He uses the rotating planetary model to evade them while Aughra, fearless as ever, commands the Garthim to leave. She’s unsuccessful and a lantern is knocked over in the scuffle. Her home now in flames, she orders Jen to flee with the shard. If he is unable to make his way to the Castle and repair the Crystal, the sacrifice of her home will have been for nothing. We see Jen outside the Observatory, fire engulfing the great glass brain that the Oracle used to inhabit.

Continuing on his journey, Jen must pass through a swamp. It’s a beautiful place where the natural order of life is observed. Strange plants and animals compete to eat each other with amusing results. Jen, unused to any environment outside the desert valley he grew up in, falls into a bog and is caught in the thick mud. As he tries to free himself, a cloaked figure approaches. This is Kira, the last female Gelfling.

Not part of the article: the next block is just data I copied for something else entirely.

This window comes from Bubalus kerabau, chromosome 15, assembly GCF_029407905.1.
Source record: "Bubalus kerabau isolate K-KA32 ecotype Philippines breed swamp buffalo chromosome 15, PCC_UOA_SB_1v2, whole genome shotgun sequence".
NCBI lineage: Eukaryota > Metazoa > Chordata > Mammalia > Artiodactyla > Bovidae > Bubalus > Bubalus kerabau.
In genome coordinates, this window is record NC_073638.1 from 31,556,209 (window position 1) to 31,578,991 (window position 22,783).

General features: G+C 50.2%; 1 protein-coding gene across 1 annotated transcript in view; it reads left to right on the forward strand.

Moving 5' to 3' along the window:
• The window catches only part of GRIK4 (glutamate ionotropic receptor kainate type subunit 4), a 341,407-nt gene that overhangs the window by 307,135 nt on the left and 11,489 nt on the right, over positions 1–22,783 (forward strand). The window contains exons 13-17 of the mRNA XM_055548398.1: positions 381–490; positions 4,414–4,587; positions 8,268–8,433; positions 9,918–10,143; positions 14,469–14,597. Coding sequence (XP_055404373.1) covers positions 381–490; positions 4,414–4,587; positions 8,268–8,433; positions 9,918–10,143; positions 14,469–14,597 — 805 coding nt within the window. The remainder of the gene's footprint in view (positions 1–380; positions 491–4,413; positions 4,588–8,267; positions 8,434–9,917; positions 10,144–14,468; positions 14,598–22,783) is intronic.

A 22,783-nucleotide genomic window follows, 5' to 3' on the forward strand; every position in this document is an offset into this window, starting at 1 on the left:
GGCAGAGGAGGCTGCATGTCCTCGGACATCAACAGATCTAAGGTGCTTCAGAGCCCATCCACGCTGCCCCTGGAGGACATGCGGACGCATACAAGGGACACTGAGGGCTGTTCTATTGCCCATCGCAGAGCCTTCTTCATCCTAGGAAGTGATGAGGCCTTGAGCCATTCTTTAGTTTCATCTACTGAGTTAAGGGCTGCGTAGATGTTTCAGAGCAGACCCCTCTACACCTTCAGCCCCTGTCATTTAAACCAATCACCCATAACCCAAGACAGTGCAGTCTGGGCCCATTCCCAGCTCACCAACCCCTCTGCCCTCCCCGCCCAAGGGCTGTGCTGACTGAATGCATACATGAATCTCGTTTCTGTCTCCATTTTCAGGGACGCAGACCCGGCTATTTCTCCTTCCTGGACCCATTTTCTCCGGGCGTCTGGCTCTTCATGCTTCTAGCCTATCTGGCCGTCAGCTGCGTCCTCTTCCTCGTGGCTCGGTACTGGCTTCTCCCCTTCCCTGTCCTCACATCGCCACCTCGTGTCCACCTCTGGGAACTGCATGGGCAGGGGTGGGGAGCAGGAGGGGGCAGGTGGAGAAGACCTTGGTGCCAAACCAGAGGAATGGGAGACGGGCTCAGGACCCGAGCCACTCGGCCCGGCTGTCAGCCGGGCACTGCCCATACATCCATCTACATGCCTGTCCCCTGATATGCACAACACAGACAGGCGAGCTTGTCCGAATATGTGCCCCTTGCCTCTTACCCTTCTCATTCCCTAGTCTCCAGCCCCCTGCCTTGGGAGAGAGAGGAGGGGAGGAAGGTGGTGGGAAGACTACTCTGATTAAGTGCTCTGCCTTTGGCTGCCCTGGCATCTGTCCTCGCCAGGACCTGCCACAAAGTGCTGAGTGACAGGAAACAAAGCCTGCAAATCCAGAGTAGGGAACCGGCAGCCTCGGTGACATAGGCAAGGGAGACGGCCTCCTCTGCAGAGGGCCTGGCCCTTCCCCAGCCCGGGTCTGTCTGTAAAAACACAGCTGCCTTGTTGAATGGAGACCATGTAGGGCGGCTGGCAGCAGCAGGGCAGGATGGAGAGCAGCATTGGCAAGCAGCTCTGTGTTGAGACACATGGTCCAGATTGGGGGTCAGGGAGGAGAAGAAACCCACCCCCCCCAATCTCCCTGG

She has the power to talk with animals and calls out to the creature buried in the bog. Jen is raised from the mud and when he and Kira touch, they discover they are telepathic and share their earliest memories. Both of them had been saved and raised in secrecy, each believing themselves to be the last of their kind.

Kira takes Jen to her surrogate family, the Podlings. These small, peaceful creatures are welcoming and have a raucous party for Jen. Though Kira’s racoon/dog, Fizzgig, is unsure about Jen, he too warms to the newcomer. Unfortunately, their revelry is short lived as the Garthim have tracked Jen into the swamps. They capture Podlings to be used as slaves while Kira takes Jen and escapes.